Over time the religious, cultural and ethnic differences we think are insurmountable tend to diminish as generations die off. You're right about today's prisms being poor lenses to view both issues AND attitudes. Only lately did I fully grasp the historic fact that when my mother was born the Nineteenth Amendment had only been ratified four years before, and that her mother, my maternal grandmother, did not have the right to vote all her adult life until that time.

It's easy to over-emphasize the issues we judge to be important. Over time the changes really do happen. Even prior to his election Obama said a few times (not often, but enough for the record) "I'm not going to tell you what you want to hear; I'll tell you what you need to know." That's the kind of line that sails over the heads of most who hear it, lost among the rest of his oratory like lace on a bridal train. But it's there for the record. And when he promised HOPE he didn't say out loud what he really meant, which is I'm going to teach you the real meaning of the word hope. Now as he comes to the end of one term, what passes for CHANGE is mostly symbolic. Hopefully by the end of a second term we will finally catch a glimpse of the start of some meaningful changes.

Great post John and very insightful comments from you and Prasad. As things stand today, Democrats have for a change, done a far better job of selling their election platform than in previous years. For the first time since I have been in this country (early 1980s just after Reagan's first term began), I have seen the DNC embrace liberal ideas fearlessly, without apology. True, the guns still flood the streets, Israel is still the holy cow, corporations still pull the invisible strings and erosion of civil liberties is no different under a Democratic administration when it comes to national security. But the Dems have their fingers more deftly on the pulse of American people than do the Repugs regarding health care, manufacturing, education, minority rights and yes, foreign policy. Whether a majority of middle and working class voters can see which side their bread is buttered but still cannot overcome the discomfort of being led by a black president, I do not know. And this year's election will come down to that, nothing else. Minus that nagging discomfort, Mitt Romney should not be neck and neck with Obama in the polls.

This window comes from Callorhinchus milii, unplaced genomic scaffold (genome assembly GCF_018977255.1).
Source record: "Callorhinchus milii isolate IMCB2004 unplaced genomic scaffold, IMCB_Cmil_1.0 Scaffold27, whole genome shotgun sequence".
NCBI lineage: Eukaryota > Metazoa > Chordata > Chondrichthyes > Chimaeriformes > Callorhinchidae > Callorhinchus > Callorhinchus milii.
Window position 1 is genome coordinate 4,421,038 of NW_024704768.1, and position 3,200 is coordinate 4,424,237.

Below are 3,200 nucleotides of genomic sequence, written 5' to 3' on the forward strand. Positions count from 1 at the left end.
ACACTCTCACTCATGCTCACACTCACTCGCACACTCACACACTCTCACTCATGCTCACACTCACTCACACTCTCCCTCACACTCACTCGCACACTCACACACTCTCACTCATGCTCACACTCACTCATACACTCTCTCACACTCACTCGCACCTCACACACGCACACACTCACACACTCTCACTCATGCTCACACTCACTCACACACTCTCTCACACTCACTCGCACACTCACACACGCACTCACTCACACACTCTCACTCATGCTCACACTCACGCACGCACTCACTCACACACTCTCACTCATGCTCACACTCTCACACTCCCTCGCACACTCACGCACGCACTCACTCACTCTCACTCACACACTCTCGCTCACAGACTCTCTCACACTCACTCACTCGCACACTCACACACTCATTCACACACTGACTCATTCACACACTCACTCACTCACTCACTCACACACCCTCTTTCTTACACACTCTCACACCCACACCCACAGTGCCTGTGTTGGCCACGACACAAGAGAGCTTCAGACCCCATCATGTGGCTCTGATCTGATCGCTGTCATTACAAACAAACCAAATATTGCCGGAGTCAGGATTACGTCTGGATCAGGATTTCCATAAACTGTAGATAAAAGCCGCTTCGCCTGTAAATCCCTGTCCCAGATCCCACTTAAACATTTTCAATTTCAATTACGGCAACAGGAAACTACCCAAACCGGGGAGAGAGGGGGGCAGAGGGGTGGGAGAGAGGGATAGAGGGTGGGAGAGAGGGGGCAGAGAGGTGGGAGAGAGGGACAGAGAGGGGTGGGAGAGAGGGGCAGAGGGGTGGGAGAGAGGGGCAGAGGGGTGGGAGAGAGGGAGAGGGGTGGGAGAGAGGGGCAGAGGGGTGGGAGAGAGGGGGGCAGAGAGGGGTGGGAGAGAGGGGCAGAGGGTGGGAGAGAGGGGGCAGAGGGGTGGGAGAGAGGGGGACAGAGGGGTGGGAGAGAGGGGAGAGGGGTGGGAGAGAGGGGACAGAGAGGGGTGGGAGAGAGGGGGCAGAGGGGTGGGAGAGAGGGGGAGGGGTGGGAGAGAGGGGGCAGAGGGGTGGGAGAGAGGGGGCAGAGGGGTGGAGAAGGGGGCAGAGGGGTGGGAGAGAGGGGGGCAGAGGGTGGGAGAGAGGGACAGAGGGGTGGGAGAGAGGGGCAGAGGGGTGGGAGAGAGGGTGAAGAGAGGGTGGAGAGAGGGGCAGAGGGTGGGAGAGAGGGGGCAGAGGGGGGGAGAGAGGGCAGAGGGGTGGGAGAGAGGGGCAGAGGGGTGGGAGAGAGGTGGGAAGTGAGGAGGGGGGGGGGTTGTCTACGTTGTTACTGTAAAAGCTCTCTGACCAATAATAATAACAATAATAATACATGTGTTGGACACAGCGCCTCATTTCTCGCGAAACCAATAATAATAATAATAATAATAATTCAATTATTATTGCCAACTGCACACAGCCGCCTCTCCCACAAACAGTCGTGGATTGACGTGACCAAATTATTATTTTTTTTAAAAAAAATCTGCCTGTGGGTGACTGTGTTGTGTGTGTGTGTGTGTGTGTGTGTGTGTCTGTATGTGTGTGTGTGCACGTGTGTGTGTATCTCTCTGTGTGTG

I agree completely with you on how misconstrued Obama's "Hope and Change" message has become. I never heard him promise us the moon. A cautious man, he was guarded in what he offered - a path more than a destination. People heard what they wanted to hear.

Thanks, Ruchira. I've been thinking this afternoon about that line "I'm not going to tell you what you want to hear; I'll tell you what you need to know." Searching for where I first heard it I stumbled across this old post you may find interesting, illustrating the man's nearly mystical insights into foreign relations. [Off topic but I have to say this: compared with Barack Obama, both Republican candidates seem oblivious to foreign policy. That portion of the upcoming debates should have both of them trembling.]

The line turned up among the comments (among which was a happy surprise from Elatia and and even more extraordinary comment from some fellow from Serbia who left a comment eight months later).
Something in the DNC speech said virtually the same thing. Near the start he said...

I won’t pretend the path I’m offering is quick or easy. I never have. You didn’t elect me to tell you what you wanted to hear.
You elected me to tell you the truth.